The freezer is your friend – cook a lot of something and freeze individual portions in zip-lock sandwich bags.Put the zip-lock bags together in a bigger clear plastic bag and add a note that says the date and what it is (it’s surprising how unrecognizable stuff becomes once it’s frozen.) Don’t forget to eat the stuff you freeze – nothing lasts forever, not even in the freezer. Also, keep in mind that some things don’t freeze well, so if you’re thinking about freezing, find out if it’s a good item to freeze before you prepare it in a large quantity.
I often have eggs for dinner when it’s just me.
One of my egg meals: I buy a bag of “Spring Mix” (salad leaves chopped and washed and ready to use), add a couple of chopped hard boiled eggs, optionally some almonds and a few “crumbs” of blue cheese, salad dressing of choice, and voila – Dinner!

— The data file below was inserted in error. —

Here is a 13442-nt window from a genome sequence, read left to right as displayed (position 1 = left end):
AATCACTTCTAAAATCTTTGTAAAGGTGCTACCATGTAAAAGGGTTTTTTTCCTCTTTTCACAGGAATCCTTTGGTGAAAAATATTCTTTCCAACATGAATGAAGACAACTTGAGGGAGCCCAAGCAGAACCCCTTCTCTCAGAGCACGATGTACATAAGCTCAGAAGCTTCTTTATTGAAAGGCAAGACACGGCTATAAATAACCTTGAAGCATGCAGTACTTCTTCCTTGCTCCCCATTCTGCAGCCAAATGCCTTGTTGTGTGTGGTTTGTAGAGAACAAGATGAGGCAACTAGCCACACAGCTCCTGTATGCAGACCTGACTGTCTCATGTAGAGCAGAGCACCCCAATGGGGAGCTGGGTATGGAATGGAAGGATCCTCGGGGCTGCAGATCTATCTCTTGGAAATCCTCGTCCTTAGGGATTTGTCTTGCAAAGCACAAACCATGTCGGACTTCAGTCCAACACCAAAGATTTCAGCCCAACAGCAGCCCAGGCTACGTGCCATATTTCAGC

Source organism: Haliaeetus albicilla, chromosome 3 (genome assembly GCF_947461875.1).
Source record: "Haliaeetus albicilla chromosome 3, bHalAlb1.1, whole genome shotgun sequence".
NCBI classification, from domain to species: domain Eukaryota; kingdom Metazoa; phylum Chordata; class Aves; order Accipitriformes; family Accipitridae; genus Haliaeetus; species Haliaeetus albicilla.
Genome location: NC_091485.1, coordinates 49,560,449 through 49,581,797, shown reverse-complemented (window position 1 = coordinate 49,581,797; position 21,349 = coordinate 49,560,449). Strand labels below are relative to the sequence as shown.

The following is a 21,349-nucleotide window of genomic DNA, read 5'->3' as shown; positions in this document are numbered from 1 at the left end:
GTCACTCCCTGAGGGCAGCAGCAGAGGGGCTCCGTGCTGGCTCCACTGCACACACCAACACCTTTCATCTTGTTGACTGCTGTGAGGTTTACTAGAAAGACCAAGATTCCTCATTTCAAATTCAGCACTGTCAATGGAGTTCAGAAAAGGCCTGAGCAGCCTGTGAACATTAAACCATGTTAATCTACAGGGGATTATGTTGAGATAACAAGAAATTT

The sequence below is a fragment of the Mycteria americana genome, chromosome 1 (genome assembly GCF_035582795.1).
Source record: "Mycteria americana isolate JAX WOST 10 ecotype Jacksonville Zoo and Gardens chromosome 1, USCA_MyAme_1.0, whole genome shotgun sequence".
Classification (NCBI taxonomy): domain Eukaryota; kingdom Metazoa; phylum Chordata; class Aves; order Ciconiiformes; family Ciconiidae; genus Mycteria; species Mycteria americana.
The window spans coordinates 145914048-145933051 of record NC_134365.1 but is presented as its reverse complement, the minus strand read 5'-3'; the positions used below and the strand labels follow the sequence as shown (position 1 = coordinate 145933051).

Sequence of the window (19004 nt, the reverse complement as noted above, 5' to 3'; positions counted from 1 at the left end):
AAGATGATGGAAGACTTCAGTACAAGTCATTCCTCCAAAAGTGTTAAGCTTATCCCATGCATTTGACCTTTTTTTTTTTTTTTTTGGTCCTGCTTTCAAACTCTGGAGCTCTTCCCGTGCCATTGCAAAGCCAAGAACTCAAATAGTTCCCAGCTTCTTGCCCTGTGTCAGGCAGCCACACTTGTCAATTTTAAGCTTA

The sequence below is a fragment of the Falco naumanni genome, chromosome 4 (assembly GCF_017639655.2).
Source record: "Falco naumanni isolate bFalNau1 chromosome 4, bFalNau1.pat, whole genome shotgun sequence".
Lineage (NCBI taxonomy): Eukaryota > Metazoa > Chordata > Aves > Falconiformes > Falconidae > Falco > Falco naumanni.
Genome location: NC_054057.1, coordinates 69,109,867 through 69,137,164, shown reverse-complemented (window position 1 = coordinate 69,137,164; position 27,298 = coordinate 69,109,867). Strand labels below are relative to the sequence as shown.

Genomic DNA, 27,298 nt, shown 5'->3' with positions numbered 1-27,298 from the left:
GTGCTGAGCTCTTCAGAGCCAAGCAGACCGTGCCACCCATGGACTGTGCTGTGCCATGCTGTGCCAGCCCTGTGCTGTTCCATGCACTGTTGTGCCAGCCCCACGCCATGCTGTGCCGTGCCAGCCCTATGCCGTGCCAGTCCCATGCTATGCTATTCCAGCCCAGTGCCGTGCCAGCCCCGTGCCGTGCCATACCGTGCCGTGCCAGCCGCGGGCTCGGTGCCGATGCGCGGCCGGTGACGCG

Sometimes a plate of cheese and fruit and I’m good to go. If I’m in the mood, crackers too.
I love open face sandwiches:
One of my faves – bread/toast, butter, cream cheese, green olives (pitted and sliced), tomato slices. Another, sub the olives with sardines.
And of course, there’s always peanut butter (or preferably almond butter) and jelly.
Grilled cheese sandwiches rock and you can make many different versions, adding some of mayo/capers/pickles/tomatoes/onion/garlic, or you could make even make “tuna-melts.”
French toast is one of my faves for breakfast or for dinner when I’m feeling seriously picky. I like it with cinnamon-sugar.